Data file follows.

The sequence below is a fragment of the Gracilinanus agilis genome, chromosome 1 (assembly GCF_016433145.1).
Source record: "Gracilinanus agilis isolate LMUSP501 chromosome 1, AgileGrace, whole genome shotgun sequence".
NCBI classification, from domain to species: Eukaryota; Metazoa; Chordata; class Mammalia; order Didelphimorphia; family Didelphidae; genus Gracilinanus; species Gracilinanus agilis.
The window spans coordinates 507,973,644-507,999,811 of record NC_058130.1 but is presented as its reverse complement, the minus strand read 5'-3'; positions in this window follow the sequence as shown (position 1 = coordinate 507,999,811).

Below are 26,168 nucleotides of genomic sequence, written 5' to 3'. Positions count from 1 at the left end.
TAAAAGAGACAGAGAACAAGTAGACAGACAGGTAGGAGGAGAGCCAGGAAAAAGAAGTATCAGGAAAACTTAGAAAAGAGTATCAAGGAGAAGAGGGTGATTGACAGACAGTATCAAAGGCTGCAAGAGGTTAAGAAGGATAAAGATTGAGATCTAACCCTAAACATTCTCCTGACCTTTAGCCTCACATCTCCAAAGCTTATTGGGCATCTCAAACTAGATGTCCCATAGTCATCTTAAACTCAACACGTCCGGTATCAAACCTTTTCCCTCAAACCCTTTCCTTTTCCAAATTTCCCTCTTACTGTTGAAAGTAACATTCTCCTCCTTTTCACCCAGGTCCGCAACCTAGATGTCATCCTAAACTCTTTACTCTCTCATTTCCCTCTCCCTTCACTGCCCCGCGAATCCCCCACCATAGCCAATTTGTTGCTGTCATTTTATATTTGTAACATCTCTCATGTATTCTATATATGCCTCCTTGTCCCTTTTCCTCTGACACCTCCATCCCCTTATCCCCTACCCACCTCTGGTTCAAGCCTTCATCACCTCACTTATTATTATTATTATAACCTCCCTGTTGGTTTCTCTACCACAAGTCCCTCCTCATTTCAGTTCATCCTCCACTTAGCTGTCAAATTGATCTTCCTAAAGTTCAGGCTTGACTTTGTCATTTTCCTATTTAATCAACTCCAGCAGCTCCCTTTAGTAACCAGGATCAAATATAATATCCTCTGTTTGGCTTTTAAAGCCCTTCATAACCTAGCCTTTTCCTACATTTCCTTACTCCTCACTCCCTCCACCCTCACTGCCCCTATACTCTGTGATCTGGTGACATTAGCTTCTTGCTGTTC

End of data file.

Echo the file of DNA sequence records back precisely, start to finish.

The sequence below is a fragment of the Gracilinanus agilis genome, chromosome 1 (assembly GCF_016433145.1).
Source record: "Gracilinanus agilis isolate LMUSP501 chromosome 1, AgileGrace, whole genome shotgun sequence".
NCBI classification, from domain to species: Eukaryota; Metazoa; Chordata; class Mammalia; order Didelphimorphia; family Didelphidae; genus Gracilinanus; species Gracilinanus agilis.
The window spans coordinates 507,973,644-507,999,811 of record NC_058130.1 but is presented as its reverse complement, the minus strand read 5'-3'; positions in this window follow the sequence as shown (position 1 = coordinate 507,999,811).

Below are 26,168 nucleotides of genomic sequence, written 5' to 3'. Positions count from 1 at the left end.
TAAAAGAGACAGAGAACAAGTAGACAGACAGGTAGGAGGAGAGCCAGGAAAAAGAAGTATCAGGAAAACTTAGAAAAGAGTATCAAGGAGAAGAGGGTGATTGACAGACAGTATCAAAGGCTGCAAGAGGTTAAGAAGGATAAAGATTGAGATCTAACCCTAAACATTCTCCTGACCTTTAGCCTCACATCTCCAAAGCTTATTGGGCATCTCAAACTAGATGTCCCATAGTCATCTTAAACTCAACACGTCCGGTATCAAACCTTTTCCCTCAAACCCTTTCCTTTTCCAAATTTCCCTCTTACTGTTGAAAGTAACATTCTCCTCCTTTTCACCCAGGTCCGCAACCTAGATGTCATCCTAAACTCTTTACTCTCTCATTTCCCTCTCCCTTCACTGCCCCGCGAATCCCCCACCATAGCCAATTTGTTGCTGTCATTTTATATTTGTAACATCTCTCATGTATTCTATATATGCCTCCTTGTCCCTTTTCCTCTGACACCTCCATCCCCTTATCCCCTACCCACCTCTGGTTCAAGCCTTCATCACCTCACTTATTATTATTATTATAACCTCCCTGTTGGTTTCTCTACCACAAGTCCCTCCTCATTTCAGTTCATCCTCCACTTAGCTGTCAAATTGATCTTCCTAAAGTTCAGGCTTGACTTTGTCATTTTCCTATTTAATCAACTCCAGCAGCTCCCTTTAGTAACCAGGATCAAATATAATATCCTCTGTTTGGCTTTTAAAGCCCTTCATAACCTAGCCTTTTCCTACATTTCCTTACTCCTCACTCCCTCCACCCTCACTGCCCCTATACTCTGTGATCTGGTGACATTAGCTTCTTGCTGTTC